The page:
Handling custom defined tags in QuakeML and the ObsPy Catalog/Event framework

QuakeML allows use of custom elements in addition to the ‘usual’ information defined by the QuakeML standard. It allows a) custom namespace attributes to QuakeML namespace tags and b) custom namespace subtags to QuakeML namespace elements. ObsPy can handle both basic custom tags in event type objects (a) and custom attributes (b) during input/output to/from QuakeML. The following basic example illustrates how to output a valid QuakeML file with custom xml tags/attributes:

from obspy import Catalog, UTCDateTime

extra = {'my_tag': {'value': True,
                    'namespace': 'http://some-page.de/xmlns/1.0',
                    'attrib': {'{http://some-page.de/xmlns/1.0}my_attrib1': '123.4',
                               '{http://some-page.de/xmlns/1.0}my_attrib2': '567'}},
         'my_tag_2': {'value': u'True',
                      'namespace': 'http://some-page.de/xmlns/1.0'},
         'my_tag_3': {'value': 1,
                      'namespace': 'http://some-page.de/xmlns/1.0'},
         'my_tag_4': {'value': UTCDateTime('2013-01-02T13:12:14.600000Z'),
                      'namespace': 'http://test.org/xmlns/0.1'},
         'my_attribute': {'value': 'my_attribute_value',
                          'type': 'attribute',
                          'namespace': 'http://test.org/xmlns/0.1'}}

cat = Catalog()
cat.extra = extra
cat.write('my_catalog.xml', format='QUAKEML',
          nsmap={'my_ns': 'http://test.org/xmlns/0.1'})

All custom information to be stored in the customized QuakeML has to be stored in form of a dict or AttribDict object as the extra attribute of the object that should carry the additional custom information (e.g. Catalog, Event, Pick). The keys are used as the name of the xml tag, the content of the xml tag is defined in a simple dictionary: 'value' defines the content of the tag (the string representation of the object gets stored in the textual xml output). 'namespace' has to specify a custom namespace for the tag. 'type' can be used to specify whether the extra information should be stored as a subelement ('element', default) or as an attribute ('attribute'). Attributes to custom subelements can be provided in form of a dictionary as 'attrib'. If desired for better (human-)readability, namespace abbreviations in the output xml can be specified during output as QuakeML by providing a dictionary of namespace abbreviation mappings as nsmap parameter to Catalog.write(). The xml output of the above example looks like:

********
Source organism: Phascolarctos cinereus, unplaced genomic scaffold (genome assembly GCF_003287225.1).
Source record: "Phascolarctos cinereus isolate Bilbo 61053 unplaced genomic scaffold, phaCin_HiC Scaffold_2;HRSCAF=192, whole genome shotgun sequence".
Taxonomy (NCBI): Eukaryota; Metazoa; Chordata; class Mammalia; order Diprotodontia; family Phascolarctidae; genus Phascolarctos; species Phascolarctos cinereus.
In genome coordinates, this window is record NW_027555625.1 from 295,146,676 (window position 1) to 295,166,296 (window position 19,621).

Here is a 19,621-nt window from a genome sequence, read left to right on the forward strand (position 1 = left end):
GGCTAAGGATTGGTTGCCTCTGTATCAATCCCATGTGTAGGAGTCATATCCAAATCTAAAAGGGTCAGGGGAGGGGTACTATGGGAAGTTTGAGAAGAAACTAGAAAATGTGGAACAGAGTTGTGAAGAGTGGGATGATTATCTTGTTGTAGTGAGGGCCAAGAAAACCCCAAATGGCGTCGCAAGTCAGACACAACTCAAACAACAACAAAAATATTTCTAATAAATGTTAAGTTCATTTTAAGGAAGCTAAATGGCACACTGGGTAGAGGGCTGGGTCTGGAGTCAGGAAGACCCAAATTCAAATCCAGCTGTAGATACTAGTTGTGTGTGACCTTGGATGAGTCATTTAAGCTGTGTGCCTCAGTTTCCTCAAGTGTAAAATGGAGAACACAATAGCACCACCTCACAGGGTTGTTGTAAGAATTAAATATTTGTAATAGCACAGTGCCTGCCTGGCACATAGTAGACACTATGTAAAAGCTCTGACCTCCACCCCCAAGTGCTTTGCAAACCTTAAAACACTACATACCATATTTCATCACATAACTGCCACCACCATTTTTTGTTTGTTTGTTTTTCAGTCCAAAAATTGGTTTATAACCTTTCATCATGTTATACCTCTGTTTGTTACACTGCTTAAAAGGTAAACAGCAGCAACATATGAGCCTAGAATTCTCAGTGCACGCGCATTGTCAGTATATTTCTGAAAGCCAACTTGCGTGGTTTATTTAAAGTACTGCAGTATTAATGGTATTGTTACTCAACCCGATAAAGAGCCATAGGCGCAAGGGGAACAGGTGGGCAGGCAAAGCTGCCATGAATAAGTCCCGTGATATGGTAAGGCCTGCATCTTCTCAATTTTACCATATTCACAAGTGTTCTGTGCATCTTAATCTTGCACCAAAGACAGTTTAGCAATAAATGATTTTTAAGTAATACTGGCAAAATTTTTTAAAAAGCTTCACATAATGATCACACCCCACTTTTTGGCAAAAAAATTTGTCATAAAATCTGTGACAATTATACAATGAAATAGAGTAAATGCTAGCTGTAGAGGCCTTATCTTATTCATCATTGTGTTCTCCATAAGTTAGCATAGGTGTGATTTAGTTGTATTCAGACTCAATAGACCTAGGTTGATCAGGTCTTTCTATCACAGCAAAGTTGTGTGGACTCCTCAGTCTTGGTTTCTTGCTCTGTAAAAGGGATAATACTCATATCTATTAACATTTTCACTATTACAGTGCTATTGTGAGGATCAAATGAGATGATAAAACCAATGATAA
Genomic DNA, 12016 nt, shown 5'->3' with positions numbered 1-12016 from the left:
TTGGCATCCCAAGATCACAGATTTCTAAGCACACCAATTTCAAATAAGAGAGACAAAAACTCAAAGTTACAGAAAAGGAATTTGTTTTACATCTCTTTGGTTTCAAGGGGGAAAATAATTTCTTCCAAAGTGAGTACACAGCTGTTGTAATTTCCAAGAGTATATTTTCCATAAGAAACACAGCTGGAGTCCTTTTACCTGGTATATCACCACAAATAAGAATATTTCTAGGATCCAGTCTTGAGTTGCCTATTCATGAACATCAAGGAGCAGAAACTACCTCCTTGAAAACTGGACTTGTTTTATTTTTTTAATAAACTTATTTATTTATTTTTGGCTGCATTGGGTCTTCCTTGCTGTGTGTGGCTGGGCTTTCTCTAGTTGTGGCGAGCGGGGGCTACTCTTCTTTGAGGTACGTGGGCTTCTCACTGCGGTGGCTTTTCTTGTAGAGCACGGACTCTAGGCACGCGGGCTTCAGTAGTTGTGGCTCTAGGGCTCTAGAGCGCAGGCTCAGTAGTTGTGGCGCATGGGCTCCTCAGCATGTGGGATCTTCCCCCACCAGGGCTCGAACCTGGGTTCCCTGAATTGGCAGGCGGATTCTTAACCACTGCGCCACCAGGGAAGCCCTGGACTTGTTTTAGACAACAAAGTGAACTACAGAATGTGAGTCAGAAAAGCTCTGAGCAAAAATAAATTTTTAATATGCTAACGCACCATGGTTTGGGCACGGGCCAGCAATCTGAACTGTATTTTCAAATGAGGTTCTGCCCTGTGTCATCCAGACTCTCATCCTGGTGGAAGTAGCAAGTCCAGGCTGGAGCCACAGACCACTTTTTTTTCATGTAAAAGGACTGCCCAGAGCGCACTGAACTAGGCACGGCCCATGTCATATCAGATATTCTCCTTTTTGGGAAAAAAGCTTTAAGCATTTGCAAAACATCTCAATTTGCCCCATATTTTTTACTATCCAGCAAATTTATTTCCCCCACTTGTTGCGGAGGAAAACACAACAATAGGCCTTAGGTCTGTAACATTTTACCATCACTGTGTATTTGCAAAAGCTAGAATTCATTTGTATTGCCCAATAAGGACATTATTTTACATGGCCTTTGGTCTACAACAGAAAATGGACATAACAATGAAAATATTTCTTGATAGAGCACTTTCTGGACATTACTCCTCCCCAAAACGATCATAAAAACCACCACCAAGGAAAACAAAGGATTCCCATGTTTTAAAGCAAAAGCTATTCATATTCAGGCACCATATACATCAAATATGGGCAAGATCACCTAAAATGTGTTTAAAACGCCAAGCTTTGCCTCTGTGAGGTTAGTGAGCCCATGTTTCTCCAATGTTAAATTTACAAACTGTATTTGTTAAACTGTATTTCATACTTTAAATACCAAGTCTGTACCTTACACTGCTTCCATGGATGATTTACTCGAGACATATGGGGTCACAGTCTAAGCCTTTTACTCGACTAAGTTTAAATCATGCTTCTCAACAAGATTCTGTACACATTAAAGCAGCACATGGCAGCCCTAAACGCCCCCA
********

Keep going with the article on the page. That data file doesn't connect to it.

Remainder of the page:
<?xml version='1.0' encoding='utf-8'?>
<q:quakeml xmlns:q='http://quakeml.org/xmlns/quakeml/1.2'
  <eventParameters publicID='smi:local/b425518c-9445-40c7-8284-d1f299ed2eac'
    <ns0:my_tag ns0:my_attrib1='123.4' ns0:my_attrib2='567'>true</ns0:my_tag>

When reading the above xml again, using read_events(), the custom tags get parsed and attached to the respective Event type objects (in this example to the Catalog object) as .extra. Note that all values are read as text strings:

from obspy import read_events

cat = read_events('my_catalog.xml')
AttribDict({u'my_tag': {u'attrib': {'{http://some-page.de/xmlns/1.0}my_attrib2': '567',
                                    '{http://some-page.de/xmlns/1.0}my_attrib1': '123.4'},
                        u'namespace': u'http://some-page.de/xmlns/1.0',
                        u'value': 'true'},
            u'my_tag_4': {u'namespace': u'http://test.org/xmlns/0.1',
                          u'value': '2013-01-02T13:12:14.600000Z'},
            u'my_attribute': {u'type': u'attribute',
                              u'namespace': u'http://test.org/xmlns/0.1',
                              u'value': 'my_attribute_value'},
            u'my_tag_2': {u'namespace': u'http://some-page.de/xmlns/1.0',
                          u'value': 'True'},
            u'my_tag_3': {u'namespace': u'http://some-page.de/xmlns/1.0',
                          u'value': '1'}})

Custom tags can be nested:

from obspy import Catalog
from obspy.core import AttribDict

ns = 'http://some-page.de/xmlns/1.0'

my_tag = AttribDict()
my_tag.namespace = ns
my_tag.value = AttribDict()

my_tag.value.my_nested_tag1 = AttribDict()
my_tag.value.my_nested_tag1.namespace = ns
my_tag.value.my_nested_tag1.value = 1.23E+10

my_tag.value.my_nested_tag2 = AttribDict()
my_tag.value.my_nested_tag2.namespace = ns
my_tag.value.my_nested_tag2.value = True

cat = Catalog()
cat.extra = AttribDict()
cat.extra.my_tag = my_tag
cat.write('my_catalog.xml', 'QUAKEML')

This will produce an xml output similar to the following:

<?xml version='1.0' encoding='utf-8'?>
<q:quakeml xmlns:q='http://quakeml.org/xmlns/quakeml/1.2'
  <eventParameters publicID='smi:local/97d2b338-0701-41a4-9b6b-5903048bc341'>

The output xml can be read again using read_events() and the nested tags can be retrieved in the following way:

from obspy import read_events

cat = read_events('my_catalog.xml')

The order of extra tags can be controlled by using an OrderedDict for the extra attribute (using a plain dict or AttribDict can result in arbitrary order of tags):

from collections import OrderedDict
from obspy.core.event import Catalog, Event

ns = 'http://some-page.de/xmlns/1.0'

my_tag1 = {'namespace': ns, 'value': 'some value 1'}
my_tag2 = {'namespace': ns, 'value': 'some value 2'}

event = Event()
cat = Catalog(events=[event])
event.extra = OrderedDict()
event.extra['myFirstExtraTag'] = my_tag2
event.extra['mySecondExtraTag'] = my_tag1
cat.write('my_catalog.xml', 'QUAKEML')